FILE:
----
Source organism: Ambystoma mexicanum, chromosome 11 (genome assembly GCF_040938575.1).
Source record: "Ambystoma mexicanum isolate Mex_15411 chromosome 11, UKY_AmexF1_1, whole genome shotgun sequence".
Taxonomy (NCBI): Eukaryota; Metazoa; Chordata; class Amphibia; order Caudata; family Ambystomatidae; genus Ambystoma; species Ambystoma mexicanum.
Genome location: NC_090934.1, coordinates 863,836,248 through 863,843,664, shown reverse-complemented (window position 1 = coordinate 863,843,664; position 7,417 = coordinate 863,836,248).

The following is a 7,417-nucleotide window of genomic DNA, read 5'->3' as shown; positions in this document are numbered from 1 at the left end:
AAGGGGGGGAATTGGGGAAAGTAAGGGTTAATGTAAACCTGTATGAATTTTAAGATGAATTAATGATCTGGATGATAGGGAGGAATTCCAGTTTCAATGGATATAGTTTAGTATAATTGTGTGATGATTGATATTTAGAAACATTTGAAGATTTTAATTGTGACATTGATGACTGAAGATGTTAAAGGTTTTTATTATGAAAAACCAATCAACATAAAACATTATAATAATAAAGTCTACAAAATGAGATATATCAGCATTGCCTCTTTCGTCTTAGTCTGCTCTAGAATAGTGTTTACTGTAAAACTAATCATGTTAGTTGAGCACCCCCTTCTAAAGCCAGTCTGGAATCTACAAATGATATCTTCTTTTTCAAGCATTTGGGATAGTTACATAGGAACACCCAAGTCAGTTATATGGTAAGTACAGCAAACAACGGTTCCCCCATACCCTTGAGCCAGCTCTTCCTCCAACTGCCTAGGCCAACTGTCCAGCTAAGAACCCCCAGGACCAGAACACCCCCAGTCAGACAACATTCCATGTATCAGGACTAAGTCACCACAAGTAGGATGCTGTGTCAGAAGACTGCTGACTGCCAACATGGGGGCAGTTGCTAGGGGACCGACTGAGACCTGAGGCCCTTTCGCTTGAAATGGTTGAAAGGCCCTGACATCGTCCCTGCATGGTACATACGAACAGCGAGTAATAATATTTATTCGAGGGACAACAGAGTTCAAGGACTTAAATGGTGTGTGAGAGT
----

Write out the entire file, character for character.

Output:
Source organism: Ambystoma mexicanum, chromosome 11 (genome assembly GCF_040938575.1).
Source record: "Ambystoma mexicanum isolate Mex_15411 chromosome 11, UKY_AmexF1_1, whole genome shotgun sequence".
Taxonomy (NCBI): Eukaryota; Metazoa; Chordata; class Amphibia; order Caudata; family Ambystomatidae; genus Ambystoma; species Ambystoma mexicanum.
Genome location: NC_090934.1, coordinates 863,836,248 through 863,843,664, shown reverse-complemented (window position 1 = coordinate 863,843,664; position 7,417 = coordinate 863,836,248).

The following is a 7,417-nucleotide window of genomic DNA, read 5'->3' as shown; positions in this document are numbered from 1 at the left end:
AAGGGGGGGAATTGGGGAAAGTAAGGGTTAATGTAAACCTGTATGAATTTTAAGATGAATTAATGATCTGGATGATAGGGAGGAATTCCAGTTTCAATGGATATAGTTTAGTATAATTGTGTGATGATTGATATTTAGAAACATTTGAAGATTTTAATTGTGACATTGATGACTGAAGATGTTAAAGGTTTTTATTATGAAAAACCAATCAACATAAAACATTATAATAATAAAGTCTACAAAATGAGATATATCAGCATTGCCTCTTTCGTCTTAGTCTGCTCTAGAATAGTGTTTACTGTAAAACTAATCATGTTAGTTGAGCACCCCCTTCTAAAGCCAGTCTGGAATCTACAAATGATATCTTCTTTTTCAAGCATTTGGGATAGTTACATAGGAACACCCAAGTCAGTTATATGGTAAGTACAGCAAACAACGGTTCCCCCATACCCTTGAGCCAGCTCTTCCTCCAACTGCCTAGGCCAACTGTCCAGCTAAGAACCCCCAGGACCAGAACACCCCCAGTCAGACAACATTCCATGTATCAGGACTAAGTCACCACAAGTAGGATGCTGTGTCAGAAGACTGCTGACTGCCAACATGGGGGCAGTTGCTAGGGGACCGACTGAGACCTGAGGCCCTTTCGCTTGAAATGGTTGAAAGGCCCTGACATCGTCCCTGCATGGTACATACGAACAGCGAGTAATAATATTTATTCGAGGGACAACAGAGTTCAAGGACTTAAATGGTGTGTGAGAGT